Half of my geometry class was gone for some unknown school function, so we went over the test a bit with the remaining students. Then we talked about the school musical, which most of them were in, and the Olympics.
Since tomorrow, our students are taking the PSSA Writing Field Test (A test to test the test...) we have been instructed that we had to read the Code of Conduct to the students 3 times.
Today, I did a dramatic reading. I'm sad that I had not taken my pipe...
For the pre-algebra classes, I signed out the iPads for the whole week so that students would be able to look up dimensions of the various items at their parks. Two of the six groups were working VERY hard and paying close attention during the explanation of scale. The rest had, at most, one person doing what I asked.
I spent the period walking around, trying to get students back on task. When I saw them struggling with a concept, I sat and tried to work with them. They are supposed to be doing a scale drawing of their park, birds-eye-view, with the dimensions of the various park items. One group was drawing a side on view with no scale or proportion at all. I had spoken to them previously about how this was not what was required of them. They ignored my direction and continued doing what they wanted. When I sat with them, they refused to even acknowledge that I was there. They sat quietly, staring at the table or floor, waiting patiently for me to go away.
So I obliged them.
After 3 minutes of asking them questions and receiving no answer, I decided my time was better spent helping a different group.
The iPads were very useful for about half the students. They looked up dimensions of basketball courts, volleyball courts, slides, swings, etc. What they did with them afterwards, I couldn't say. One group was keeping track of the equipment and attempting to draw things to scale. The rest were either arguing about the shapes of the stepping stones that they wanted, or just sketching items on their graph paper with no thought to scale or relative size. The baseball field was smaller than the basketball court.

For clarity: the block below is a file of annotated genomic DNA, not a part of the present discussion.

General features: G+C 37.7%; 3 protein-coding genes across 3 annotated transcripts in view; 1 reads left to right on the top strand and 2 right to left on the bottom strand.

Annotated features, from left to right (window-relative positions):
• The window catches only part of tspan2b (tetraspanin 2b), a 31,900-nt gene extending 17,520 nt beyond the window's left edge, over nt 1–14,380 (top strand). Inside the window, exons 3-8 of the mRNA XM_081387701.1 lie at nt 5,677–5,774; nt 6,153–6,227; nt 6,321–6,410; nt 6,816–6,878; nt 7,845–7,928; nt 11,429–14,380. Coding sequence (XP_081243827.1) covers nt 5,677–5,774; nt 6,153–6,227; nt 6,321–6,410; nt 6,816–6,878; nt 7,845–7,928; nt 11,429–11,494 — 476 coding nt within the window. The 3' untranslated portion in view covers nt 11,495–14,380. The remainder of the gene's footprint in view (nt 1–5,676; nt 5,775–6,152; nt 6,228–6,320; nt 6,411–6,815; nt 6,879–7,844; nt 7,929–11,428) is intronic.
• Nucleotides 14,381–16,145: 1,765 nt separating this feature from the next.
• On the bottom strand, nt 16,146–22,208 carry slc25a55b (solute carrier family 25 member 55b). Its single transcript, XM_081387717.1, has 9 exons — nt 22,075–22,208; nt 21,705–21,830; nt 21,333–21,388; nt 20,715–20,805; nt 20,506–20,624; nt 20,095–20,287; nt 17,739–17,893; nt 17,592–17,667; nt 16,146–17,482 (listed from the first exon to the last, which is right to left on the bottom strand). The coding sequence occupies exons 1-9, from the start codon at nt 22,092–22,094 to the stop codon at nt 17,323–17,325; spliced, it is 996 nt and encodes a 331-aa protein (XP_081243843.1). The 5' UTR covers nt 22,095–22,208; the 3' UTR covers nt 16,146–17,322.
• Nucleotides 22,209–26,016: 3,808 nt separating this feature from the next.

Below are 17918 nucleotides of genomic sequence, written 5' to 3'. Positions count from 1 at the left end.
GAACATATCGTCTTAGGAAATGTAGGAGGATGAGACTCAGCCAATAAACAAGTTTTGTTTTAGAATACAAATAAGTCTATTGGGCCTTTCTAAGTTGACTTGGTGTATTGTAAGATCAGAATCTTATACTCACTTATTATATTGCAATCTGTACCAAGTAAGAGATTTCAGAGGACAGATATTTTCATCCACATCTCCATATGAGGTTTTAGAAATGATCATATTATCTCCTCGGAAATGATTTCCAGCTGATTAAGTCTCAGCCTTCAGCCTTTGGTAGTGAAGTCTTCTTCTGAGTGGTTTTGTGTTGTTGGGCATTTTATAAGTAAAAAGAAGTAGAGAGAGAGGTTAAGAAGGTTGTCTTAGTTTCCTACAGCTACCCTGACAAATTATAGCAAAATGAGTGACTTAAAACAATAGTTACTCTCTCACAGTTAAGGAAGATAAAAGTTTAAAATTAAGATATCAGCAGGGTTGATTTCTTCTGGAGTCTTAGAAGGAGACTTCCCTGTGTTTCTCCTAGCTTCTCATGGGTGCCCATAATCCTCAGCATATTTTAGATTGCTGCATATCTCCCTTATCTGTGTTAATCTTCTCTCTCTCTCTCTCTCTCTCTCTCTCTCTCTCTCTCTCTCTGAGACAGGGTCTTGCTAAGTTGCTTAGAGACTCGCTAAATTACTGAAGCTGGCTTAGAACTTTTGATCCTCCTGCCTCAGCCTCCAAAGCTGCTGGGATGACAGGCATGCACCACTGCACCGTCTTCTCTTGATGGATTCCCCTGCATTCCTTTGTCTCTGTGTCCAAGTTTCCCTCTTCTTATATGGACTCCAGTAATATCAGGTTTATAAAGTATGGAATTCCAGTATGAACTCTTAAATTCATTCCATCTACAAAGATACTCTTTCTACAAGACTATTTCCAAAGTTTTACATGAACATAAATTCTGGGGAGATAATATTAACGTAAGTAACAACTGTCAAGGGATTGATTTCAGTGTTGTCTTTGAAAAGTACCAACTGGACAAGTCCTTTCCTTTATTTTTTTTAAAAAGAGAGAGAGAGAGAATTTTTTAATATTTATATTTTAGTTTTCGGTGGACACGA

They wanted us to do projects, but I'm starting to get the distinct impression that what they meant was "free time."
I have one group who seems interested and the rest...
I take that back. Most of the groups seem interested. They want to design the parks and come up with cool stuff to put in them. What they DON'T want to do is the math that's associated with the reality of designing a park.
I spoke with my principal about my frustration. She told me that she liked the idea very much and to keep working it. Have I mentioned lately how much I like and respect my building principal? Not because she tells me what I want to hear, but because she's a realist about the challenges that we face and the effort that we put forth to meet those challenges.
I had to take iPads away from several kids because they simply refused to stop playing games on them. Then they got resentful that they weren't allowed to "work" with the iPads.
We do a terrible job of teaching digital responsibility and I have no idea how to fix it.
In period 8/9, I spent much more time at the beginning explaining the concept of scale, hoping that doing so before they got revved up might keep their attention. It worked to a certain extent. I also went over what was and was not an appropriate way to use the iPads.
"You are to use the iPads to look up information that you need, such as the dimensions of the items you want in your park. What are you NOT to be doing on the iPads?"
"Games, music, shoes."
"Excellent! Thank you!"
I also had a list of items that they were to have completed by the end of class:
- Name, logo and slogan of the park
- Scale chosen
- Rough sketch with dimensions
- List of items needed
Lesson from today: Set up clear expectations, goals and guidelines.
|One group did this! Then promptly left it in the room...|